That Time I Went Hiking In A Dress...And Other Lessons In Acknowledging The Parts Of Me I Don't Like.

For me, the month of December can feel a little bit stagnant.

I think it’s because it arrives so suddenly; hurled off the back of November like an insane two year old yielding candy canes and throwing snow balls. December is a time of joy and festivity and merriment (code for: drinking a shitton) with friends and family and it can be hard for me to motivate myself to pursue my career goals. It feels like I’m strapped to Santa’s sleigh and flying towards 2016 in a fit of fun but with no clue where I am going to land or how I’m going to pick myself up successfully once I get there.

This can lead me to feel panicky and upset. I have a tendency, like so many of us, to want to push myself constantly and to beat myself up when I am not doing things right. Hmm. That phrase, "doing things right" - let’s discuss. It is not until this year that I have truly realized the depths of my control freak ways. This week, in acting class, I was told that I tend to get in my own way because I want so badly to do the scene the "right way" and control the outcome. This reminded of a college acting professor who told me once “Izzy, you would make a great lawyer, because you’re always searching,searching, searching for the golden solution!” Those words have stuck with me so vividly and they have a huge influence over the way I see myself. I've spent years running away from those words and that opinion of me, and trying to give off the vibe that I am carefree and unafraid of messing up. It’s painful for me to admit that I want to get things right, and that I have a compulsive tendency to want other people to like the choices I have made or the way in which I have chosen to approach a problem. I crave potato chips, beer and being right.  

And so I combat that - I always wanna be the fun, cool girl. The smart, interesting one who has her shit together but is effortless. Occasionally, I think I do achieve both - but only very occasionally. I think I get closest when I actually admit to my flaws and own up to the fact that I suffer from a "need to be in control of the situation - but not appear to be in control of the situation". An example being that I recently wore a dress on a hike with a guy I was casually seeing because it freaked me out that we were a) going on a day date and b) doing physical activity and c) I wanted to still look cute. 

Of course I looked like an insecure weirdo. Or at best just a weirdo. But when I later took the time to acknowledge to myself the reason why I wore the dress and then turn it into a funny story to laugh about with friends, it helped me to turn that decision into a "kooky moment that highlights the truest version of myself." I can point to that to showcase the fact that I can be the organized, has her shit together woman AND the totally ridiculous girl who has the stupid audacity to wear a dress and accidentally flash her thong to the hikers behind with every gust of wind and worries way to much about how a dude thinks she looks.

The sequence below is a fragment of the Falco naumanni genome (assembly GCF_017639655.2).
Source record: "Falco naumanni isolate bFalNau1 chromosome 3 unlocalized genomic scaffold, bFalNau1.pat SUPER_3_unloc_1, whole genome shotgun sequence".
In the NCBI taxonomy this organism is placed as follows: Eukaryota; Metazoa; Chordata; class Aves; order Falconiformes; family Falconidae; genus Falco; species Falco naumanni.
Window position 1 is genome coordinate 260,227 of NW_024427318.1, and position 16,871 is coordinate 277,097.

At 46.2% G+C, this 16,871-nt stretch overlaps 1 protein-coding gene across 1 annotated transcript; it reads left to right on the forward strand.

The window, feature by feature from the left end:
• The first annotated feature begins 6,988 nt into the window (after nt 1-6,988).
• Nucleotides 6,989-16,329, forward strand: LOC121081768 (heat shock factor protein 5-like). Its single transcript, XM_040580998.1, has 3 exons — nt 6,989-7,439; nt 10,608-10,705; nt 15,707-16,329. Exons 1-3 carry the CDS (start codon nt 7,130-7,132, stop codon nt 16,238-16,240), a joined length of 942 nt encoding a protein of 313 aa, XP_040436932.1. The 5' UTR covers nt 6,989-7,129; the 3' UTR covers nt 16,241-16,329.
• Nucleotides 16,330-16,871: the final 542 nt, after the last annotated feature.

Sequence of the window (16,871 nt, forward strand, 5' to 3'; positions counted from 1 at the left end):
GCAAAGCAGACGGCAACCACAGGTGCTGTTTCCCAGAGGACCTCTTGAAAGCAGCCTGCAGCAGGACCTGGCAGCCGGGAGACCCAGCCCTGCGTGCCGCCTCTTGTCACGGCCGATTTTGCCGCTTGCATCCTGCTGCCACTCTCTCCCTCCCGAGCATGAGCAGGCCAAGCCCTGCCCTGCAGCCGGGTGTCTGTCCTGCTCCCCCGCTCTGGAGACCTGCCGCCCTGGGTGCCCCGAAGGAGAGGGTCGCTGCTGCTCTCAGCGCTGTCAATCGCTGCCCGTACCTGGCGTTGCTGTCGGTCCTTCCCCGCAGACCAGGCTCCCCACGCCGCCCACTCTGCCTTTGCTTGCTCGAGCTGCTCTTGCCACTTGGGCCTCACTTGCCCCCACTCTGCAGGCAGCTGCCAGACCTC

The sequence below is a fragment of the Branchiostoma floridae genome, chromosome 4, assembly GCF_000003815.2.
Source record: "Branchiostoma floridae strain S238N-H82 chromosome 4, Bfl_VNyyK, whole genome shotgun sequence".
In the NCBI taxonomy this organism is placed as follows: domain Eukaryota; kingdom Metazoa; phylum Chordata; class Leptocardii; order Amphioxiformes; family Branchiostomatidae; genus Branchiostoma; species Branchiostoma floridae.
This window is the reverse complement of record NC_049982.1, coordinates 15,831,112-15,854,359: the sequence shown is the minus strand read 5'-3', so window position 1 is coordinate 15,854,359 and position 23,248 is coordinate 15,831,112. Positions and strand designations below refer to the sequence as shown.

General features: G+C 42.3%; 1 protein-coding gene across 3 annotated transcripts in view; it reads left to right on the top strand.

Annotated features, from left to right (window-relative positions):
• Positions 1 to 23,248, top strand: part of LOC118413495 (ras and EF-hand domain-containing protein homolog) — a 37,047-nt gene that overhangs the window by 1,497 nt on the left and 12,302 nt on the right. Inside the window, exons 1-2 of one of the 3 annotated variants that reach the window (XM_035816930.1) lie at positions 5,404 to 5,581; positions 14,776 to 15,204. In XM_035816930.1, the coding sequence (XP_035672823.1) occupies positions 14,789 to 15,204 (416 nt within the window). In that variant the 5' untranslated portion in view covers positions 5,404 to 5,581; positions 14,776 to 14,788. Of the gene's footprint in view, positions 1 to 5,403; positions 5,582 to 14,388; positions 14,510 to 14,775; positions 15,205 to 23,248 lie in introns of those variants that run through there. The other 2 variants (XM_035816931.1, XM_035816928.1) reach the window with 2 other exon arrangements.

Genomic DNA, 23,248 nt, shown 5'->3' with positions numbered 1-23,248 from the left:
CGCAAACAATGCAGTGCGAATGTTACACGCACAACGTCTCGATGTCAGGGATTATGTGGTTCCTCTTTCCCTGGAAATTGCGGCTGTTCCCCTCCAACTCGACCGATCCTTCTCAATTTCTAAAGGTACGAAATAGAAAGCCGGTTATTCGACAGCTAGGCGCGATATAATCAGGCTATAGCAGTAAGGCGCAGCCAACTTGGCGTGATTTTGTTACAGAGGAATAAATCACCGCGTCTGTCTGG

What I am trying to say, is that sometimes the best way to overcome our flaws is to accept that they are inherently there. OOF. Now THAT is a whole new level of tough. I spend so much time running away from my control issues or my judgments and trying to bury them, that it makes it more impossible for them to go away and they become MORE noticeable to others. This is because my method of trying to get rid of them has been to push them down so severely and do my very best NOT to acknowledge them -  so they're actually coming up two fold.

Recently, a wise teacher told me, that if I just learned to accept that those things are a part of me and not going away then I could make peace with them. And so, I am going to use this leftover 2015 time to revel with buds (most of us are in the “industry” so it’s technically networking, right??) and to let my introspectiveness push me to acknowledge the parts of me I don't like. To sit with them and celebrate the discomfort they bring! 

 I think it's also the perfect time of year to reflect, and to realize that sometimes the greatest opportunities come to you when you least expect them -- in random experiences or small moments of wisdom with a stranger. That is not to say that we should enter 2016 without goals and intentions - those are fundamental to the human spirit and keep us reaching. However, in the wise words of Hank Fortener, a pastor at Mosaic Church, “we spend our lives waiting for the big entree, anticipating and expecting, but in reality life is a series of small plates -- some of which you ordered and eagerly devour, and others which arrive unexpectedly -- and push you to try a new cuisine or discover a new concoction!”

Yay for food metaphors! But also, yay for the moments in which you were just "doing you" this year and great things happened. Yay for recognizing the parts of you that you don't love but trying to respect them. Let them live a little! Maybe, you'll discover you're capable of even more than you ever imagined. Yay for every "small plate" you ate this year...and for all the small plates to come. Think of it this way - you can eat more (metaphorically speaking) without realizing it!